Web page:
I’m okay with the Trump phenomenon, and I recognize the permanent government is squishing him mightily. He does seem to me vastly isolated within the White House, with only the most limited powers of initiative left to him. Outside of the White House, there are, AFAIK, no Trumpian think tanks peddling Trumpian policy proposals and selling them to the American public through Trumpian surrogate speakers. I know some of his vocal supporters, decent people all, but most of them are taken in by Trump’s bad boy image and believe that alone can translate into policy and legislative success.

    What I’m trying to say, I suppose, is the prospects for the alt right becoming a meaningful and successful political movement appear pretty grim.

  16. Erebus says:

    If nationalists want to ensure that their next generation of leaders is able to effectively implement the policies they run on, they are going to have to engage in the slow and tedious project of working their way up through powerful institutions.

    That’s as may be, but America (and the world) can’t and won’t wait for that.
    By the time the new leaders have “work(ed) their way up through powerful institutions”, there may well be no American nation to lead. There may be remnants of Pax Americana, but Trump really is the American nation’s last shot. If he’s capitulated to the Empire, then Trump is an American Tiberius Gracchus, and the alt-right a failed rear-guard action against the depredations of its own imperial class.

  17. Joe Hide says:

    To Jeremy Cooper,
    What I found involving in reading your article was it’s concise description of what happened , how it happened, why, when where it happened. and ….. how to fix it through hard work over long periods of time. Any article written in this style has potential to change minds and the course of events. Excellent!

  18. The irony is that by ultimately going along with the same course the deep state would have followed under any other candidate, Trump has assured that he will be personally blamed for all of history for the cataclysmic failure we are arriving at. It’s almost as if TPTB might have actually wanted a Trump victory to that very end, for it will make it easy to kill off, in the name of security, the safeguards that have prevented them thus far from asserting total control.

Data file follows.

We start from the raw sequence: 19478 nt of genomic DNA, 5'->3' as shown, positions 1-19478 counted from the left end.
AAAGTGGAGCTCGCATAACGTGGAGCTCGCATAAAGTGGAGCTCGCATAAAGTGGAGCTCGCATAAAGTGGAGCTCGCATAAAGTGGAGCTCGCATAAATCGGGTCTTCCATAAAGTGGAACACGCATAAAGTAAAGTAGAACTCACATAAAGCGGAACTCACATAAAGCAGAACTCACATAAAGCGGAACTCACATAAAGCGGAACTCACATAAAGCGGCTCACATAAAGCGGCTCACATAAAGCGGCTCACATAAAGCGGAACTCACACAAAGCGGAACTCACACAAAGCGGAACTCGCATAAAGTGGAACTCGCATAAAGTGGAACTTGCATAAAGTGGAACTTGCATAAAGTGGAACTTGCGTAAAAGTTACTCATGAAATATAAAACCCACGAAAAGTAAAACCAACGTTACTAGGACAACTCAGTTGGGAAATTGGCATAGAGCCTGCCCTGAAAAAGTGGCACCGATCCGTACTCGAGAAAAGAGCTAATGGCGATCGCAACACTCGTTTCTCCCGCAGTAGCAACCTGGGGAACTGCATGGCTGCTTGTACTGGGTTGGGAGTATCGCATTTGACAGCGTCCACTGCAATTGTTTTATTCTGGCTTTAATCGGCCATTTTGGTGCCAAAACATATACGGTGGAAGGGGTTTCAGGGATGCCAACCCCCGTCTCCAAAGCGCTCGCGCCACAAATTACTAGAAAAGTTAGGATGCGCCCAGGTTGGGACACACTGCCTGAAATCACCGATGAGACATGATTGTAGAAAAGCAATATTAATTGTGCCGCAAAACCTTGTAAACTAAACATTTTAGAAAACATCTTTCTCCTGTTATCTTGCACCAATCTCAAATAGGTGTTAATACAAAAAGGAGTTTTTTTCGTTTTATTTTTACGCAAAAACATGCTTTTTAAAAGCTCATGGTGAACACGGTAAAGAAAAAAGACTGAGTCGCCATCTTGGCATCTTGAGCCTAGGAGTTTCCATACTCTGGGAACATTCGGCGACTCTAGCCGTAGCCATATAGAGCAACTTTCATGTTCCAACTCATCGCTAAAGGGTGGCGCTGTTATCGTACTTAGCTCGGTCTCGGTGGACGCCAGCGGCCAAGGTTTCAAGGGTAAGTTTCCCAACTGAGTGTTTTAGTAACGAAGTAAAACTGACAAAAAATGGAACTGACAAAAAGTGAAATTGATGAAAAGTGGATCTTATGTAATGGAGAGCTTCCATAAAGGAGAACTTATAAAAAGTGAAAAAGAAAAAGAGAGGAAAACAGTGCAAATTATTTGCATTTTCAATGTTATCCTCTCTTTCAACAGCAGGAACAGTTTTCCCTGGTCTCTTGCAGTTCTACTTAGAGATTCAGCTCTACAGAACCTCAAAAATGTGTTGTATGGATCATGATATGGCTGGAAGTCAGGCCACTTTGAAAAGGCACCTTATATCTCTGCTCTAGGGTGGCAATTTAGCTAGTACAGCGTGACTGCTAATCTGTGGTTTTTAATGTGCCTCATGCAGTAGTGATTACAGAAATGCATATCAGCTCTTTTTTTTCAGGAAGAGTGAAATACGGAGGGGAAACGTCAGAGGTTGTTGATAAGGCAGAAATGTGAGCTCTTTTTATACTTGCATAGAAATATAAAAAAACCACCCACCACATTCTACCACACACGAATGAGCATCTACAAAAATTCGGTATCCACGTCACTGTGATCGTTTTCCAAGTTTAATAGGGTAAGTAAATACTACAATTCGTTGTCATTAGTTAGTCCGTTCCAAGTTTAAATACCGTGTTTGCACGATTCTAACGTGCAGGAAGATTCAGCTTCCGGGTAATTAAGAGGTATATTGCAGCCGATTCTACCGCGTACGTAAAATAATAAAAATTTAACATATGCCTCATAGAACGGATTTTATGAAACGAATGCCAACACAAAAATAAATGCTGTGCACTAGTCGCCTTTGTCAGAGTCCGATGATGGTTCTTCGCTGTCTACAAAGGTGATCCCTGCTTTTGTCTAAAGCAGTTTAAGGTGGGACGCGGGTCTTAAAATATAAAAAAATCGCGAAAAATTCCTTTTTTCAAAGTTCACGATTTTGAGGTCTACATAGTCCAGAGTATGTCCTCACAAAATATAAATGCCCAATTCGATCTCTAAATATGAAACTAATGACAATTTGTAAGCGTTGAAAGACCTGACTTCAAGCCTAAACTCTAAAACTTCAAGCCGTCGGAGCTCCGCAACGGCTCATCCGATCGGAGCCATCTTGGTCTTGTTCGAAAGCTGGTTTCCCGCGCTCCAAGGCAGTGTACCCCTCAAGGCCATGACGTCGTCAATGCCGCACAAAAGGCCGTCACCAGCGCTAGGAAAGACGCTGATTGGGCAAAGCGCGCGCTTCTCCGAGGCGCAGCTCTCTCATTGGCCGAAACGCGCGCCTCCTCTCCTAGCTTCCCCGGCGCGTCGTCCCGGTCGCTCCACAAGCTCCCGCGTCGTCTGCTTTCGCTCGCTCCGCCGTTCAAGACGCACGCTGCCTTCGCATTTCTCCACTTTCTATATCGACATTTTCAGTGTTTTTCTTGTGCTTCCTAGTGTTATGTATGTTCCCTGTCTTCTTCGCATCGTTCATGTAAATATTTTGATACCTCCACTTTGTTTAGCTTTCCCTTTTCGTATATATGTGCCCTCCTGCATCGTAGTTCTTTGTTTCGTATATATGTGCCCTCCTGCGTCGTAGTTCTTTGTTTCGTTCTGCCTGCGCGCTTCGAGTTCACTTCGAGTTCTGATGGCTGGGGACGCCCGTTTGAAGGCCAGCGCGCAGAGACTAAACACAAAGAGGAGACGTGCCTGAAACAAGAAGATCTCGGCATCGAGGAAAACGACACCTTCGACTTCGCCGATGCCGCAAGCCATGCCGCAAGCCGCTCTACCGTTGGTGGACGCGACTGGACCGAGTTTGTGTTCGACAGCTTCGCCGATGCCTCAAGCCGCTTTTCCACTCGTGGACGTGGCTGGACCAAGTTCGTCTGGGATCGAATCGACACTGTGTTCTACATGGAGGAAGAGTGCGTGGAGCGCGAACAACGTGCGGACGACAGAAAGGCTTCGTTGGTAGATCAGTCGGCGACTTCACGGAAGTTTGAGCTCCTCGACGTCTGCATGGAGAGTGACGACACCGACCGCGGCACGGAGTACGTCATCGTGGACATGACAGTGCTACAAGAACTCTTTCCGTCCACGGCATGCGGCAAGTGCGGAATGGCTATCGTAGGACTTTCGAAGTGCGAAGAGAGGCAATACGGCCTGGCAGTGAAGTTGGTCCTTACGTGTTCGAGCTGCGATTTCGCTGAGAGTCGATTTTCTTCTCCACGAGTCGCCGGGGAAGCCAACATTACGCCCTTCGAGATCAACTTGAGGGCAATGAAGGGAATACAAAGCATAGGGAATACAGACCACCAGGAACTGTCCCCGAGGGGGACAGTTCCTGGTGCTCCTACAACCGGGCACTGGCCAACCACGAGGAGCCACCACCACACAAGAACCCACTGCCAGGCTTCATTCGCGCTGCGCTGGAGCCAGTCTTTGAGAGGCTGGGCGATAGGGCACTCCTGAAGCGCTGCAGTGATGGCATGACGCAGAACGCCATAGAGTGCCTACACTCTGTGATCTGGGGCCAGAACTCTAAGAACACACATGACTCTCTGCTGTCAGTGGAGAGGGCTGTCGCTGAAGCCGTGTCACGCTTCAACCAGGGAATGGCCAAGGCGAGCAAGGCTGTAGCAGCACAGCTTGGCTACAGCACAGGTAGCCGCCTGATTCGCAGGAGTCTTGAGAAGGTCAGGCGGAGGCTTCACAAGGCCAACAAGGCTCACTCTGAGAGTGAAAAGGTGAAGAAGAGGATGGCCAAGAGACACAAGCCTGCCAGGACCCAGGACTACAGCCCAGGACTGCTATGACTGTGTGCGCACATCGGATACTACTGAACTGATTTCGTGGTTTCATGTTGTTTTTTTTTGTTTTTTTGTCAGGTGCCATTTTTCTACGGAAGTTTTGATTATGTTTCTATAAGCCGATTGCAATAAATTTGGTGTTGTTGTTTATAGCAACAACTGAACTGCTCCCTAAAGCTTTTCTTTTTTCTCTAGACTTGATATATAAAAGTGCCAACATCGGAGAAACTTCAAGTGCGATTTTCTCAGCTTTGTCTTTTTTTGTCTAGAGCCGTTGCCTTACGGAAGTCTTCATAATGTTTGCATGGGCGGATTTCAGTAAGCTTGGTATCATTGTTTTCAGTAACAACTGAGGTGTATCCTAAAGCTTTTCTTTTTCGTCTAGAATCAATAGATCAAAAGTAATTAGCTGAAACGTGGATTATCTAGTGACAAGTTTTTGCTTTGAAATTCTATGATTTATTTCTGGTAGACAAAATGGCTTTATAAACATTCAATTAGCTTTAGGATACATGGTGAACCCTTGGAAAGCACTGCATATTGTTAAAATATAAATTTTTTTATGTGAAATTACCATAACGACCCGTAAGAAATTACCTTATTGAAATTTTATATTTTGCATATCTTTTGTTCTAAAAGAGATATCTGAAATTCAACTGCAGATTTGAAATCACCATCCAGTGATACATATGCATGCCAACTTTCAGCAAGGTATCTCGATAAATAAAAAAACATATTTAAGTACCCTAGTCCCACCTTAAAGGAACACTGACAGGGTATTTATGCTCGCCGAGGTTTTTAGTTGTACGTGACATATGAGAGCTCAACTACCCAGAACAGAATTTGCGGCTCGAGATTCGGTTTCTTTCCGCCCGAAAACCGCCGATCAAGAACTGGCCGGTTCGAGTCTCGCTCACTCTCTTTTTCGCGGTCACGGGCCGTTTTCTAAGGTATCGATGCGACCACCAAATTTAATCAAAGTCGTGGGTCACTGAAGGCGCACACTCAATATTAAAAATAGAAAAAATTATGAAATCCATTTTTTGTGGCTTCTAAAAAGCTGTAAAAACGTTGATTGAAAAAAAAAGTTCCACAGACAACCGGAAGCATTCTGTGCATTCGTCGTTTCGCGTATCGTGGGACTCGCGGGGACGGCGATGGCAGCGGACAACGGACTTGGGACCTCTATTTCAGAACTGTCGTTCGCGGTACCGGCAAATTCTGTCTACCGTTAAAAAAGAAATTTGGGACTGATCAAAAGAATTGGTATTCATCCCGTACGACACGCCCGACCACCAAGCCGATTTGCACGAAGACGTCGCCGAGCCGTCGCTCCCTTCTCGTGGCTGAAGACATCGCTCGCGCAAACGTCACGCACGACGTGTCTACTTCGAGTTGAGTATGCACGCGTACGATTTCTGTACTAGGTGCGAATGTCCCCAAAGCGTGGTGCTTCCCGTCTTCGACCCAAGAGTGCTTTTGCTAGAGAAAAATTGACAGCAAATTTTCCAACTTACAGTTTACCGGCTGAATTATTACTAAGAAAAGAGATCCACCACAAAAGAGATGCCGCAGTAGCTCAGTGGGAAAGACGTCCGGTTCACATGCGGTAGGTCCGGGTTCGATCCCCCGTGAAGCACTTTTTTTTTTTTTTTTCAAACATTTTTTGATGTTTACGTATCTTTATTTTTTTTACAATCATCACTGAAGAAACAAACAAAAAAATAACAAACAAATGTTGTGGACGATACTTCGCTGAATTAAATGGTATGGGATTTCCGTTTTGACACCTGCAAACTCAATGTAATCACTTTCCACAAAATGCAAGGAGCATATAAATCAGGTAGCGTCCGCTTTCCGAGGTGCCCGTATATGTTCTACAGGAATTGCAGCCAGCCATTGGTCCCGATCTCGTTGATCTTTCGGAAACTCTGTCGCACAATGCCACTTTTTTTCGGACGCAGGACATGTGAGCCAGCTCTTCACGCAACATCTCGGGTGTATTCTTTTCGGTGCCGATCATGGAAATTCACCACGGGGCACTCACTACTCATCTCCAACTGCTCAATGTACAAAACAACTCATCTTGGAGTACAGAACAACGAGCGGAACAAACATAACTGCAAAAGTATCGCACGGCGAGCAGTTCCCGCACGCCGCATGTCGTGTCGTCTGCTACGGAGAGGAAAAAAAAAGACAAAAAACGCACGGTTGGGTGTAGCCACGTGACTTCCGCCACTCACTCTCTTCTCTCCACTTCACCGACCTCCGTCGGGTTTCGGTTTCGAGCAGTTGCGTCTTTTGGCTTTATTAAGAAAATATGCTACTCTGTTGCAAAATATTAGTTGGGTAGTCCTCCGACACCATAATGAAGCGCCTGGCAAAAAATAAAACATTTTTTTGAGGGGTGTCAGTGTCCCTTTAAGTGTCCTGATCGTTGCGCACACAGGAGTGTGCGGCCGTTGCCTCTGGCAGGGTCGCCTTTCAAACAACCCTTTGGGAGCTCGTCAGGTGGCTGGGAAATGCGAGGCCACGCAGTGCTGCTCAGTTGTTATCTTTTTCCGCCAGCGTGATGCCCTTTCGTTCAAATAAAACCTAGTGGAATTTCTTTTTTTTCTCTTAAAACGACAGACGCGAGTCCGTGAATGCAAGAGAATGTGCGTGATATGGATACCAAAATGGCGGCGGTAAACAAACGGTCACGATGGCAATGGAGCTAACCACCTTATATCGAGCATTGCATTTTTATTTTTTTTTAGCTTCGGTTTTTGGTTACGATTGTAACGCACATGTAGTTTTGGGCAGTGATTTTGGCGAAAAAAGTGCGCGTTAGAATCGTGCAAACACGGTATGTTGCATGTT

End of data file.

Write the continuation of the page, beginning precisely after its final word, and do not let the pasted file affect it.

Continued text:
• Agree: utu
  19. Trump is the Zionist neocons Trojan Horse and the only difference between Trump and Helliary is their plumbing. He is going to go down as just another tool of the Zionist neocons who control America and this is a tragedy for the Zionists are destroying America.


    • Replies: @utu
  20. nsa says:

    This article is drivel and the readers are being jooied. Bannon is back running the traitorous IzzyFirster neocon site, Breitbart, where the narrow interests of the Tribe are promoted at the expense of everyone else. There will always be vain goy fig leafs like Bannon and Trumpstein eager to do the bidding of the jooie elites……very useful for getting over on the masses of asses. Government of the jooies, by the jooies, for the jooies shall not perish……….

  21. Charlottesville was not the first stand-down order.

    In fact, there is a long pattern to this kind of policy which could be seen as a strategy.

    Democratic and proggy politicians and administrators have concocted a plan to intimidate and silence the patriots. Brainwash the young to hate whites. Unleash them on Patriots. Stand-Down orders to cops. Or B-U-S Plan.

    1. Use PC, anti-white pop culture, and funding to create a Janissary force of young crazed radicals.

    2. Have the media either ignore antifanissary violence(as in Milo Berkeley riot) or even praise it(as in Charlottesville).

    3. Have the police stand-down and do nothing. Give the antifanissary ‘space to riot and attack’. Thus, the thugs are let loose on the patriots and few if any are arrested. And even if arrested, just give them a slap on the wrist. (In contrast, Chris Cantwell is denied bond.)

    This is no accident. It is a coordinated plan by Zionist-globalists to suppress the emergence of any white/gentile independence movement that wants OUT of the globalist-imperialist agenda. Imperialists have always trained the colonized to turn race-traitor and collaborationist. After all, imperialist elites are vastly outnumbered by the native patriots. So, the only way to ensure domination is by turning the natives against their own kind. It’s why Ottoman Turks trained and turned Greek boys against other Greeks and Christians. In the US, Jewish Globalists use education, media, education, and law to turn white against white. and among whites, there are too many addicted to the smell of their own virtue farts as sweet perfume and too many cucks who will sell their mother down the river for position and privilege.

    Education, Pop culture, media, justice system, and politicians have all been weaponized by the Globalists. Their PC propaganda raised white kids to hate their own race via stuff like rap music, Rage Against Machine, DJANGO, etc. So, there will always be feral antifa thugs who naturally attack patriots.